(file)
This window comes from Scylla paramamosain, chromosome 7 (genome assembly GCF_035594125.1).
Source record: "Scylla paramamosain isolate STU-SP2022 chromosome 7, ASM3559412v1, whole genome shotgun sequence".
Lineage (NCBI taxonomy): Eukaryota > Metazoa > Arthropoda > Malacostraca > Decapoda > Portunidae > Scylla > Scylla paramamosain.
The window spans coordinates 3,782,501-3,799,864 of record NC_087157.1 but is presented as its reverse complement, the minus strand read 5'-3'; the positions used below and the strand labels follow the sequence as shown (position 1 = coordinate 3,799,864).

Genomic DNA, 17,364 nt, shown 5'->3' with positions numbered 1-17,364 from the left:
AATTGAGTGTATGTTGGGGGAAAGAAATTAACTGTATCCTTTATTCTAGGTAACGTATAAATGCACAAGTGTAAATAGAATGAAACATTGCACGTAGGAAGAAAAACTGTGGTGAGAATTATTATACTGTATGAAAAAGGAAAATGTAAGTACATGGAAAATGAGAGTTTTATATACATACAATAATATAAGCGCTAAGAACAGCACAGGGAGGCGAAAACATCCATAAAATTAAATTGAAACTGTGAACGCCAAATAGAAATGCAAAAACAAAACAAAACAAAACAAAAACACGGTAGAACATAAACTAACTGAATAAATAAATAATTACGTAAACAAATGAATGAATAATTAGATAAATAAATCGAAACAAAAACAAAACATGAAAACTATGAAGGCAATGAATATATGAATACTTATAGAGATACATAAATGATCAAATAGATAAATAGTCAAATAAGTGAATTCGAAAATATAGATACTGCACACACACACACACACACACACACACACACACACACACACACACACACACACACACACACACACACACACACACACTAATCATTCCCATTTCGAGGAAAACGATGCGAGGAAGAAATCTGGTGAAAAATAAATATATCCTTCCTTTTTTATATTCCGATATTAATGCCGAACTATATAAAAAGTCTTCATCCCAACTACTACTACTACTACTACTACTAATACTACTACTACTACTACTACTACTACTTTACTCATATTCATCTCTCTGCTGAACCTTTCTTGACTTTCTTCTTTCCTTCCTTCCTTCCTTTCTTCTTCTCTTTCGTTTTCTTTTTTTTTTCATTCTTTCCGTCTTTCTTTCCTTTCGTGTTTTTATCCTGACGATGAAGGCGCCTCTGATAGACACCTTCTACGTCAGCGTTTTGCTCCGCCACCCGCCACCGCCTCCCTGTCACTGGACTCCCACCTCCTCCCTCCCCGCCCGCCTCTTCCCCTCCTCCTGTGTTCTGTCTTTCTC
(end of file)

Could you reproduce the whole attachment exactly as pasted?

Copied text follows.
This window comes from Scylla paramamosain, chromosome 7 (genome assembly GCF_035594125.1).
Source record: "Scylla paramamosain isolate STU-SP2022 chromosome 7, ASM3559412v1, whole genome shotgun sequence".
Lineage (NCBI taxonomy): Eukaryota > Metazoa > Arthropoda > Malacostraca > Decapoda > Portunidae > Scylla > Scylla paramamosain.
The window spans coordinates 3,782,501-3,799,864 of record NC_087157.1 but is presented as its reverse complement, the minus strand read 5'-3'; the positions used below and the strand labels follow the sequence as shown (position 1 = coordinate 3,799,864).

Genomic DNA, 17,364 nt, shown 5'->3' with positions numbered 1-17,364 from the left:
AATTGAGTGTATGTTGGGGGAAAGAAATTAACTGTATCCTTTATTCTAGGTAACGTATAAATGCACAAGTGTAAATAGAATGAAACATTGCACGTAGGAAGAAAAACTGTGGTGAGAATTATTATACTGTATGAAAAAGGAAAATGTAAGTACATGGAAAATGAGAGTTTTATATACATACAATAATATAAGCGCTAAGAACAGCACAGGGAGGCGAAAACATCCATAAAATTAAATTGAAACTGTGAACGCCAAATAGAAATGCAAAAACAAAACAAAACAAAACAAAAACACGGTAGAACATAAACTAACTGAATAAATAAATAATTACGTAAACAAATGAATGAATAATTAGATAAATAAATCGAAACAAAAACAAAACATGAAAACTATGAAGGCAATGAATATATGAATACTTATAGAGATACATAAATGATCAAATAGATAAATAGTCAAATAAGTGAATTCGAAAATATAGATACTGCACACACACACACACACACACACACACACACACACACACACACACACACACACACACACACACACACACACACACACTAATCATTCCCATTTCGAGGAAAACGATGCGAGGAAGAAATCTGGTGAAAAATAAATATATCCTTCCTTTTTTATATTCCGATATTAATGCCGAACTATATAAAAAGTCTTCATCCCAACTACTACTACTACTACTACTACTAATACTACTACTACTACTACTACTACTACTTTACTCATATTCATCTCTCTGCTGAACCTTTCTTGACTTTCTTCTTTCCTTCCTTCCTTCCTTTCTTCTTCTCTTTCGTTTTCTTTTTTTTTTCATTCTTTCCGTCTTTCTTTCCTTTCGTGTTTTTATCCTGACGATGAAGGCGCCTCTGATAGACACCTTCTACGTCAGCGTTTTGCTCCGCCACCCGCCACCGCCTCCCTGTCACTGGACTCCCACCTCCTCCCTCCCCGCCCGCCTCTTCCCCTCCTCCTGTGTTCTGTCTTTCTC